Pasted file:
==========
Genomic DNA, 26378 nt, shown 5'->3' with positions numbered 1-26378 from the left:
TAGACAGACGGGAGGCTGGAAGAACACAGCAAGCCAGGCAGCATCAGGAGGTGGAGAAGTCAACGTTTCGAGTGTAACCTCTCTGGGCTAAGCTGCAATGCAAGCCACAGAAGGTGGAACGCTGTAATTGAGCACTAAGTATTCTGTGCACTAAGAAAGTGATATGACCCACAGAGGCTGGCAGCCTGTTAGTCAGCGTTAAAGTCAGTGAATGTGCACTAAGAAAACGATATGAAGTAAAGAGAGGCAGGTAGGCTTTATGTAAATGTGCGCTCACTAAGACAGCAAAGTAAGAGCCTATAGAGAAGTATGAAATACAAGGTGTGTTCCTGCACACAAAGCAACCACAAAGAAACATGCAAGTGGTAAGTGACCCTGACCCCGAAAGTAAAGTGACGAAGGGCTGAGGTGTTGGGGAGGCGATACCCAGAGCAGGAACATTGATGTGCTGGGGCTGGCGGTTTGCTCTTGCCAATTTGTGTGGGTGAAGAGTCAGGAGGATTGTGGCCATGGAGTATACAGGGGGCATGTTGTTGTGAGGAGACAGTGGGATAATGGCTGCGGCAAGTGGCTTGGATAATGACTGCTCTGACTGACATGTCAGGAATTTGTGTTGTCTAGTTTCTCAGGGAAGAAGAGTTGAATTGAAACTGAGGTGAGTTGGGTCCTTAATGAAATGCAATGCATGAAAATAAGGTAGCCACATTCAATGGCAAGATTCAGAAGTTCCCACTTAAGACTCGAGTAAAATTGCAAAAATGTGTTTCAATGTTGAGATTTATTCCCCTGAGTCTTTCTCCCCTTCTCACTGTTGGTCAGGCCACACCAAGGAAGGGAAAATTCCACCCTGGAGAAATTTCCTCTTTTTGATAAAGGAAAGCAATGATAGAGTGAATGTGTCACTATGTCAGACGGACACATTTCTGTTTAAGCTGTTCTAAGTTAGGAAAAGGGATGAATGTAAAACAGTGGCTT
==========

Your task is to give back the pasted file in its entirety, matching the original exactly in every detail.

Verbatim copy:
Genomic DNA, 26378 nt, shown 5'->3' with positions numbered 1-26378 from the left:
TAGACAGACGGGAGGCTGGAAGAACACAGCAAGCCAGGCAGCATCAGGAGGTGGAGAAGTCAACGTTTCGAGTGTAACCTCTCTGGGCTAAGCTGCAATGCAAGCCACAGAAGGTGGAACGCTGTAATTGAGCACTAAGTATTCTGTGCACTAAGAAAGTGATATGACCCACAGAGGCTGGCAGCCTGTTAGTCAGCGTTAAAGTCAGTGAATGTGCACTAAGAAAACGATATGAAGTAAAGAGAGGCAGGTAGGCTTTATGTAAATGTGCGCTCACTAAGACAGCAAAGTAAGAGCCTATAGAGAAGTATGAAATACAAGGTGTGTTCCTGCACACAAAGCAACCACAAAGAAACATGCAAGTGGTAAGTGACCCTGACCCCGAAAGTAAAGTGACGAAGGGCTGAGGTGTTGGGGAGGCGATACCCAGAGCAGGAACATTGATGTGCTGGGGCTGGCGGTTTGCTCTTGCCAATTTGTGTGGGTGAAGAGTCAGGAGGATTGTGGCCATGGAGTATACAGGGGGCATGTTGTTGTGAGGAGACAGTGGGATAATGGCTGCGGCAAGTGGCTTGGATAATGACTGCTCTGACTGACATGTCAGGAATTTGTGTTGTCTAGTTTCTCAGGGAAGAAGAGTTGAATTGAAACTGAGGTGAGTTGGGTCCTTAATGAAATGCAATGCATGAAAATAAGGTAGCCACATTCAATGGCAAGATTCAGAAGTTCCCACTTAAGACTCGAGTAAAATTGCAAAAATGTGTTTCAATGTTGAGATTTATTCCCCTGAGTCTTTCTCCCCTTCTCACTGTTGGTCAGGCCACACCAAGGAAGGGAAAATTCCACCCTGGAGAAATTTCCTCTTTTTGATAAAGGAAAGCAATGATAGAGTGAATGTGTCACTATGTCAGACGGACACATTTCTGTTTAAGCTGTTCTAAGTTAGGAAAAGGGATGAATGTAAAACAGTGGCTT